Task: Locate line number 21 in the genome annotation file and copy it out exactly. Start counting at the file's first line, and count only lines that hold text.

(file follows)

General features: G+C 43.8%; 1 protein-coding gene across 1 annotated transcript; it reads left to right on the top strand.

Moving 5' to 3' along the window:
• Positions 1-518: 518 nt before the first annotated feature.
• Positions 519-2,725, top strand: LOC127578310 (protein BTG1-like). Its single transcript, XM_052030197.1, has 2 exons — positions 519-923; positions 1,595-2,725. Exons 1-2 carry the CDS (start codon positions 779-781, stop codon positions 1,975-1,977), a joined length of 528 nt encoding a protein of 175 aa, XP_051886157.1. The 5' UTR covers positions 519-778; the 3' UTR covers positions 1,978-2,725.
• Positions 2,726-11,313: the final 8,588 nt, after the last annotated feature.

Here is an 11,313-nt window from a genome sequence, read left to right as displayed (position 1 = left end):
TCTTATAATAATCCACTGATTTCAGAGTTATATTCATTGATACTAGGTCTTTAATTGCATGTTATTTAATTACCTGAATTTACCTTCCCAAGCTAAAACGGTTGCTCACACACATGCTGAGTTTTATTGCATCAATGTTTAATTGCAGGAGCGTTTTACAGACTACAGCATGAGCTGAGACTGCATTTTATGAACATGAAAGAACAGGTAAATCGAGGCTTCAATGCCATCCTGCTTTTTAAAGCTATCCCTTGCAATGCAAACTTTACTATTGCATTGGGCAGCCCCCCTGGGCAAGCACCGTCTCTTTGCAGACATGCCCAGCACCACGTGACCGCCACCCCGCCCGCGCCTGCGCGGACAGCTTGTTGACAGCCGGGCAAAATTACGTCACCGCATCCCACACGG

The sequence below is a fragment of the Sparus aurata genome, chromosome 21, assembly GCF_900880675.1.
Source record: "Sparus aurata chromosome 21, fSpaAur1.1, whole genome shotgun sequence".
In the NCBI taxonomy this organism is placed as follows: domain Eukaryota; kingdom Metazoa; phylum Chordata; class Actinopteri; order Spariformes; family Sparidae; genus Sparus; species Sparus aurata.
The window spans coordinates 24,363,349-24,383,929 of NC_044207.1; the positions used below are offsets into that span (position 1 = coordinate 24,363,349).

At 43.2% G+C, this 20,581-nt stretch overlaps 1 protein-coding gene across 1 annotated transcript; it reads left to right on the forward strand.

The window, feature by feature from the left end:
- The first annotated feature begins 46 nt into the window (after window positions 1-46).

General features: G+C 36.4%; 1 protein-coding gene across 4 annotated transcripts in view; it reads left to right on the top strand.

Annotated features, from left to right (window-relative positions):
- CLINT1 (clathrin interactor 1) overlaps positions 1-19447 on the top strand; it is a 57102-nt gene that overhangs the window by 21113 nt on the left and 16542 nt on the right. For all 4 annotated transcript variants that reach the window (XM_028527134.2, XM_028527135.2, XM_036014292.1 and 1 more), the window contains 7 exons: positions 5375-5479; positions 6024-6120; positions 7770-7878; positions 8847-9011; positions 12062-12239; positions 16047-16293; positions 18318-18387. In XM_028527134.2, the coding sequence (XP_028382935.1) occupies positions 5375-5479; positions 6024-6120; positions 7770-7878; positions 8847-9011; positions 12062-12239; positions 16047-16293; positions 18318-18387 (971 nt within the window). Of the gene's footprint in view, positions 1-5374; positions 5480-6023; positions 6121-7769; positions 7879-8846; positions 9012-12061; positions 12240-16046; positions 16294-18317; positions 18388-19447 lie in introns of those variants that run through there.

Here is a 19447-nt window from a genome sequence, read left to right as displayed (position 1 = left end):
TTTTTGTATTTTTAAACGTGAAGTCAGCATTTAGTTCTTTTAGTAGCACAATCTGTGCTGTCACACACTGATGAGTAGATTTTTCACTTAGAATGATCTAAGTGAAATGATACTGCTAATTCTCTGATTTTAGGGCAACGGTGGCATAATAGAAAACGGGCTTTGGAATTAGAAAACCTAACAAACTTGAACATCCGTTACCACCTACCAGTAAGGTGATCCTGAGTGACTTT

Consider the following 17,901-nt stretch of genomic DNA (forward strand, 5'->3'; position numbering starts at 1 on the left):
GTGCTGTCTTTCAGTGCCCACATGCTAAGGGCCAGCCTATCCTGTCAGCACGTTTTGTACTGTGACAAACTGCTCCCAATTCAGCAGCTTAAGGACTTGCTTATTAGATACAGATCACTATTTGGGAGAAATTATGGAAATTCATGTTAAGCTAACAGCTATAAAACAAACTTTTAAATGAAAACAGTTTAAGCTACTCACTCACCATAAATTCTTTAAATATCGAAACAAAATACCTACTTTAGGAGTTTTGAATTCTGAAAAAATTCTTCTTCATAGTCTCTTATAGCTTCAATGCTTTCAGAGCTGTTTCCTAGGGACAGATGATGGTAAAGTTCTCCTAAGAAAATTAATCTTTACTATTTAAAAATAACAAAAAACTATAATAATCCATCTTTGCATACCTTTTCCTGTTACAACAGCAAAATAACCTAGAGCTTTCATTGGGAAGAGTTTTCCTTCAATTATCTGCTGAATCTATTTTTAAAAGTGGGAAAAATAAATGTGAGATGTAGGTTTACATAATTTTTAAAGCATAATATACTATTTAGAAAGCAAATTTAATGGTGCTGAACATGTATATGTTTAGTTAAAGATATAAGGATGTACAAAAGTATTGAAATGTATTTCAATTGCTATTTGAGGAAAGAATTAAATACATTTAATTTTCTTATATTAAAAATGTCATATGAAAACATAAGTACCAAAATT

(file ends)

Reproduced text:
GTGCTGTCTTTCAGTGCCCACATGCTAAGGGCCAGCCTATCCTGTCAGCACGTTTTGTACTGTGACAAACTGCTCCCAATTCAGCAGCTTAAGGACTTGCTTATTAGATACAGATCACTATTTGGGAGAAATTATGGAAATTCATGTTAAGCTAACAGCTATAAAACAAACTTTTAAATGAAAACAGTTTAAGCTACTCACTCACCATAAATTCTTTAAATATCGAAACAAAATACCTACTTTAGGAGTTTTGAATTCTGAAAAAATTCTTCTTCATAGTCTCTTATAGCTTCAATGCTTTCAGAGCTGTTTCCTAGGGACAGATGATGGTAAAGTTCTCCTAAGAAAATTAATCTTTACTATTTAAAAATAACAAAAAACTATAATAATCCATCTTTGCATACCTTTTCCTGTTACAACAGCAAAATAACCTAGAGCTTTCATTGGGAAGAGTTTTCCTTCAATTATCTGCTGAATCTATTTTTAAAAGTGGGAAAAATAAATGTGAGATGTAGGTTTACATAATTTTTAAAGCATAATATACTATTTAGAAAGCAAATTTAATGGTGCTGAACATGTATATGTTTAGTTAAAGATATAAGGATGTACAAAAGTATTGAAATGTATTTCAATTGCTATTTGAGGAAAGAATTAAATACATTTAATTTTCTTATATTAAAAATGTCATATGAAAACATAAGTACCAAAATT